A new report found that many providers are neglecting patient communication after emergency room visits, deploying online scheduling systems that users find confusing and are not paying enough attention to online reviews. Stericycle Communication Solutions, a company that sells a patient communication platform, released the report on Tuesday, based on an Ipsos-conducted survey that explored trends in patient engagement.
The survey collected information from 1,004 U.S. adults in July. The trends uncovered in the report lend themselves to some key recommendations that healthcare providers should consider, according to Matt Dickson, Stericycle’s senior vice president.
Get a better handle on post-ER communication
Over 90% of patients require follow-up care after they visit the emergency room, the report found. However, it also found that 34% of those patients did not receive a referral, and 33% did not receive any follow-up communication after their visit.
“That is a huge, huge gap where they’re not getting the information they need to know the next most appropriate step to take in their healthcare journey — especially coming out of an emergency room visit,” Dickson said. “There is so much emphasis now on reducing ER readmissions, you would think appropriate communication about next steps would certainly help with reducing readmissions — that’s one area where I think there’s a ton of opportunity for improved communication.”
Test your appointment booking platform for usability
Another key takeaway from the report is that less than half of patients reported booking their doctor’s appointments online. However, 54% of survey respondents said they would book appointments online if the experience was easier to navigate.
Although there has been an increasing adoption of online scheduling by providers, the way these scheduling systems are being rolled out “isn’t as intuitive as people may think it is,” according to Dickson.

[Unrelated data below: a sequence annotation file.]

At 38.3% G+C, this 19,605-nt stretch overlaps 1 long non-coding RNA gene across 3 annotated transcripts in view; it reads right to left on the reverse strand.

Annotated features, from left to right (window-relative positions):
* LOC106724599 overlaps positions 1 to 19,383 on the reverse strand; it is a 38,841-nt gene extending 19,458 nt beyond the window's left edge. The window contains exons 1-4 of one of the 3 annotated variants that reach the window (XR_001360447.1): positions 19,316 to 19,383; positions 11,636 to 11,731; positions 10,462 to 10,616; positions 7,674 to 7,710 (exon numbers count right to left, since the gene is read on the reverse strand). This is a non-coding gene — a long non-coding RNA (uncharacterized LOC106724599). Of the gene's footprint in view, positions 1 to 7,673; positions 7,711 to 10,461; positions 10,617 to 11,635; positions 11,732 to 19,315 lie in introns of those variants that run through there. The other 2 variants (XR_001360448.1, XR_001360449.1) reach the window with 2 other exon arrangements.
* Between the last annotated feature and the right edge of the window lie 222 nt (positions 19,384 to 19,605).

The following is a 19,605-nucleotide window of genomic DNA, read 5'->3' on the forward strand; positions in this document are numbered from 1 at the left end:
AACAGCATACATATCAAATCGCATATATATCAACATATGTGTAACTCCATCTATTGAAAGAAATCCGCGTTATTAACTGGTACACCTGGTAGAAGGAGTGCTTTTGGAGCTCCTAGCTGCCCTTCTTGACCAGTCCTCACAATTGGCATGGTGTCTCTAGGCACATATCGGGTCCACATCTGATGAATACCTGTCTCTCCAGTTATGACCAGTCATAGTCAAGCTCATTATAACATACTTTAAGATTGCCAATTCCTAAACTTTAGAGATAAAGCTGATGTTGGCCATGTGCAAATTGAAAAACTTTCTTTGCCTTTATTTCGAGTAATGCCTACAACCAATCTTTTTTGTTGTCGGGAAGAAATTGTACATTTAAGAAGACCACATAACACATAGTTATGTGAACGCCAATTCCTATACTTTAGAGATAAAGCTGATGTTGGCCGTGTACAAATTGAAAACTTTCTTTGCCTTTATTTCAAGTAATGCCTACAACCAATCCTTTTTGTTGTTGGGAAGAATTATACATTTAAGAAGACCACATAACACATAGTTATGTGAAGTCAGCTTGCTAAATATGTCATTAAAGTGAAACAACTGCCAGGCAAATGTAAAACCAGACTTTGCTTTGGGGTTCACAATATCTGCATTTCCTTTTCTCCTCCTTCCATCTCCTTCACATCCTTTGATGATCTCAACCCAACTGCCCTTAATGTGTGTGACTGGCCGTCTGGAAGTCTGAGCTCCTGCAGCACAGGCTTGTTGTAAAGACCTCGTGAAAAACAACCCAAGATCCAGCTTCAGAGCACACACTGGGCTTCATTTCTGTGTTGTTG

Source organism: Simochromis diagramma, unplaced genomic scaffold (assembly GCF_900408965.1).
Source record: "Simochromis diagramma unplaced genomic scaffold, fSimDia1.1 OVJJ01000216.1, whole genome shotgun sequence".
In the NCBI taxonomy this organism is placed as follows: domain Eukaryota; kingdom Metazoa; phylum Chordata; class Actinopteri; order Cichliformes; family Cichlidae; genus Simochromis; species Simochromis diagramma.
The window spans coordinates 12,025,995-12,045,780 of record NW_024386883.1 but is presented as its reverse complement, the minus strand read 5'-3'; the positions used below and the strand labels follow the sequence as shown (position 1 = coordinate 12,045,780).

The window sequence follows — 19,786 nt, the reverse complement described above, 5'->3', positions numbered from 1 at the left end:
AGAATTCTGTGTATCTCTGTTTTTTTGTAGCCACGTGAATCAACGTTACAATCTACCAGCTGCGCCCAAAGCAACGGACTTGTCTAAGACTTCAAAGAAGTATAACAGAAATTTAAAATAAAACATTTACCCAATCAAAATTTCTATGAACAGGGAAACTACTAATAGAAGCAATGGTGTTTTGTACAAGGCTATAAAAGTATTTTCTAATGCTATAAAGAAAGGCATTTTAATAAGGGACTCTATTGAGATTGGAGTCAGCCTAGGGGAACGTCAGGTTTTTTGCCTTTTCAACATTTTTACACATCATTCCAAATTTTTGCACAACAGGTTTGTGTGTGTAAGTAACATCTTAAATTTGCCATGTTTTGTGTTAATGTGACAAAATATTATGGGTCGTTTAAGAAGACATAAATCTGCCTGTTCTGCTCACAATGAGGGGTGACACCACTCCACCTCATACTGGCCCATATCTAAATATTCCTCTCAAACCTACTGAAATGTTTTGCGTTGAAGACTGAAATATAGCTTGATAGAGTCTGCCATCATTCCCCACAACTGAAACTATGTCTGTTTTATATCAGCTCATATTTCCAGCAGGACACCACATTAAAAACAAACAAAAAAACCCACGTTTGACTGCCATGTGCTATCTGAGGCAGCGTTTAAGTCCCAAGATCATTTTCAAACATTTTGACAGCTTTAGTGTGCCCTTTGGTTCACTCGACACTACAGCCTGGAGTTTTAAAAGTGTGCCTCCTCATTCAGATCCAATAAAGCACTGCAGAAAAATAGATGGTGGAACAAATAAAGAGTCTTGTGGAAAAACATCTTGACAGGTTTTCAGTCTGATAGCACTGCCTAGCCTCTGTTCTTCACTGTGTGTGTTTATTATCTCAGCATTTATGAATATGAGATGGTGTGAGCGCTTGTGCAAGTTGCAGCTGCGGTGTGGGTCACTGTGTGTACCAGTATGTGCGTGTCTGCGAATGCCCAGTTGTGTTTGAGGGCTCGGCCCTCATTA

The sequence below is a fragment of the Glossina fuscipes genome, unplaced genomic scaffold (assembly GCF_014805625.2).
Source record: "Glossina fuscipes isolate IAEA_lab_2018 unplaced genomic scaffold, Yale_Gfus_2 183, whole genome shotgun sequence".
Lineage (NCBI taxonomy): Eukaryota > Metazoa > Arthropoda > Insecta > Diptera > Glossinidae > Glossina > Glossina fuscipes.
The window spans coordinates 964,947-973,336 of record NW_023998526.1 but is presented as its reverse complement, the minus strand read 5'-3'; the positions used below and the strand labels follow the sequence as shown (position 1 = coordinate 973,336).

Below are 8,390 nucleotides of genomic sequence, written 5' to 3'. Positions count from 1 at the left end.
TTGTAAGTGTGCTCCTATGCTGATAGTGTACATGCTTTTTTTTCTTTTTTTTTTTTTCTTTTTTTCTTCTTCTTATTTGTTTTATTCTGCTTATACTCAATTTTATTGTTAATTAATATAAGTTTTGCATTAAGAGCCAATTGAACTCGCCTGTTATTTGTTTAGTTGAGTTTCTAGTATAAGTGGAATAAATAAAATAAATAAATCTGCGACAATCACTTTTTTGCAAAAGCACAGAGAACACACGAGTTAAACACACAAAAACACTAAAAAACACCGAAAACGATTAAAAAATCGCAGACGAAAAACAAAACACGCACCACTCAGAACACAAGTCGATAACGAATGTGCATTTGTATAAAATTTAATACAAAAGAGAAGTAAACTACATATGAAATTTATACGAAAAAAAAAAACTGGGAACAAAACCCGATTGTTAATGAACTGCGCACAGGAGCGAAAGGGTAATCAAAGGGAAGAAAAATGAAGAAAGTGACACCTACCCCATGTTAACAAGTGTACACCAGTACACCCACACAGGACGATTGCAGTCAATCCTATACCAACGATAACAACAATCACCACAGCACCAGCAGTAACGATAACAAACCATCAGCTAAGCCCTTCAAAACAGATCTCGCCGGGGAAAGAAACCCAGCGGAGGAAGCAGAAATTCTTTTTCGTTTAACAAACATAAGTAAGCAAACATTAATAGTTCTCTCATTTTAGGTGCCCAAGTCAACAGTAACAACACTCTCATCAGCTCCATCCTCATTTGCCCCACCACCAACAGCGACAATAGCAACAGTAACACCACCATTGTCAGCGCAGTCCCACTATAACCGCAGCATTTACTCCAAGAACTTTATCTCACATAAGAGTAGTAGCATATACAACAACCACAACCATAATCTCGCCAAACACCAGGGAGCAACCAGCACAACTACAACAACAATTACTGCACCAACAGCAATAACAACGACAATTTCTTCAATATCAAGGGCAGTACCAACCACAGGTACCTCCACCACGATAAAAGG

“There needs to be a renewed emphasis on learnability when providers are deploying these solutions to at-home users so that they don’t feel they need specific training or they don’t feel it’s a confusing experience,” he said.
Don’t neglect online reputation management
Keeping tabs on online reviews is becoming a more and more critical part of capturing patient share, the report revealed.
More than half of survey respondents said that online reviews had a moderate to severe impact on their decision to visit a provider. This number increased to 72% among adults ages 18 to 34.
Most health systems have about 200 online reviews, despite seeing thousands of patients per day, Dickson pointed out. What’s even more of a problem is that online reviews are usually only written by “a small subset of angry people,” he said.
Dickson recommended that providers put more energy into encouraging patients to leave reviews, as these are becoming an increasingly important factor in patients’ decisions about where to receive care.
“I think health systems are relying on an old way of thinking for brand reputation, which is that word of mouth is what carries the day,” he said. “More and more, that is not the case for a younger demographic.”
Picture: Evgeny Gromov, Getty Images